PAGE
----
McKenna Brunson

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From its first recognized performance in Italy at a royal wedding in 1597, opera gained the reputation of being elite, the highest form of art. Walter B. Rudolph, program director of KBYU-FM radio in Utah and a renowned expert on opera and its history, gave a lecture at Utah State University in which he comically quoted from Armando Iannucci's book, Hear Me Out that opera is a "coming together of music, theatre, design, people, and coughing in the greatest synthesis of art." Opera has long been regarded as an art form of affluence, and because it is, quite frankly, the most expensive to produce. High ticket prices, compared to other arts events admissions, add expense that creates problems in the sustainability of this art form, though cost is not the only factor creating issues. Most think of opera, in its essence, as being very formal, including the traditional set, costuming, staging, and so on, so production prices stay high.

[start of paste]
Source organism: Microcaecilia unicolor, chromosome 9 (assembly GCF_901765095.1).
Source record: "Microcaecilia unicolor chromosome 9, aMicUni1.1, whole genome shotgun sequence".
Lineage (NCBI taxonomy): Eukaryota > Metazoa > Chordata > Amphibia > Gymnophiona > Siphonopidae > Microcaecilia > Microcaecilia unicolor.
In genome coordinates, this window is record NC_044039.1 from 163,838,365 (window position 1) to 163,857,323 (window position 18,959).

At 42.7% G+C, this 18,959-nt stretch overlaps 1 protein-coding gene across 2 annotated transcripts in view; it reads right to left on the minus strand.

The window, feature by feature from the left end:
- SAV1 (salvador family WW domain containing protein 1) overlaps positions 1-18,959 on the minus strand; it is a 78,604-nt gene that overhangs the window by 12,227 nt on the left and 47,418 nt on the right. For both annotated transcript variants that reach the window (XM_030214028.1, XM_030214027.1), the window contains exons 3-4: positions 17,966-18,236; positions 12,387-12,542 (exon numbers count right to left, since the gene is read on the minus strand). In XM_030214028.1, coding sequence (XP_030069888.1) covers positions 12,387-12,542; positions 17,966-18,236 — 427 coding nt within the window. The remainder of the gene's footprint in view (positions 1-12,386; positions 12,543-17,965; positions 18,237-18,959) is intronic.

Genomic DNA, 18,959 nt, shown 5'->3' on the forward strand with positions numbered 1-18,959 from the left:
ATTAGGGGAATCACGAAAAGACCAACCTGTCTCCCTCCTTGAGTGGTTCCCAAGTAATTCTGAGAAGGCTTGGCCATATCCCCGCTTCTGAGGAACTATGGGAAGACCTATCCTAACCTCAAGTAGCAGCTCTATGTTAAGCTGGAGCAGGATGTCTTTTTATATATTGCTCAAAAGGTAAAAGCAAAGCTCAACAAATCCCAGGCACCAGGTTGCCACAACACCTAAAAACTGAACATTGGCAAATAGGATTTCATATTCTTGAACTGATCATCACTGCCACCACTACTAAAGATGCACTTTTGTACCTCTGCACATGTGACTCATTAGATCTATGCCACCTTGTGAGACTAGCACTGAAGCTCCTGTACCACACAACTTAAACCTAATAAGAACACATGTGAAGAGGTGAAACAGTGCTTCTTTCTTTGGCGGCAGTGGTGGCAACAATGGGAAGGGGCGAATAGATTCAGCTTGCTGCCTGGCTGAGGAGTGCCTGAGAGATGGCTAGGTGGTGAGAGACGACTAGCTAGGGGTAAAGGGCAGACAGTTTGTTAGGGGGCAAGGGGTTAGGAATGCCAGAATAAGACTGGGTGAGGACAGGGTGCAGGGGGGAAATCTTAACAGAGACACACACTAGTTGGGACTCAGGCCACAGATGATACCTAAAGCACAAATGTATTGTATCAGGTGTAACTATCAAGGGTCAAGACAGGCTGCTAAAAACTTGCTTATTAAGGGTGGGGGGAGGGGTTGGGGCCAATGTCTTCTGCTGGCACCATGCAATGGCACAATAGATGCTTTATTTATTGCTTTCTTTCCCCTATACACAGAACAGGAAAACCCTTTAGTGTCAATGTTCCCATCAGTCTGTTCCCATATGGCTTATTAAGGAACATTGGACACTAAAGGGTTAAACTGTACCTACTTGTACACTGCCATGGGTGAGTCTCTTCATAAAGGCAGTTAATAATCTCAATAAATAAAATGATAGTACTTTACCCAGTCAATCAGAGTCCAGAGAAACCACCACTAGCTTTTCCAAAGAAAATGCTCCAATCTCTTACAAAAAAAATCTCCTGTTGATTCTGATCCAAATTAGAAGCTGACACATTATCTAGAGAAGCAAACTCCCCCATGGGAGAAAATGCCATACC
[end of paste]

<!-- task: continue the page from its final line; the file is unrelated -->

Traditionalist values create problems in capturing the interest of new generations of audiences, who, it seems, would rather be packed into a standing-room-only venue, sardine-like, against four hundred other sweaty individuals, jumping under a strobe light to catchy, upbeat songs that deaden eardrums from fifty yards away. In other words, the new consumer, with a shorter attention span, becomes easily distracted, while more mature audiences who enjoy watching singers in period costumes sing a story in a foreign language for three hours, age out from attending opera faster than they can be replaced. Opera companies then lose ticket sales, which drives ticket prices up even further. The obvious question begs to be answered: Why is this centuries-old art form worth saving? And if the answer proves that opera is worthy, what can be done to break the cycle that seems to drive opera further form the public?



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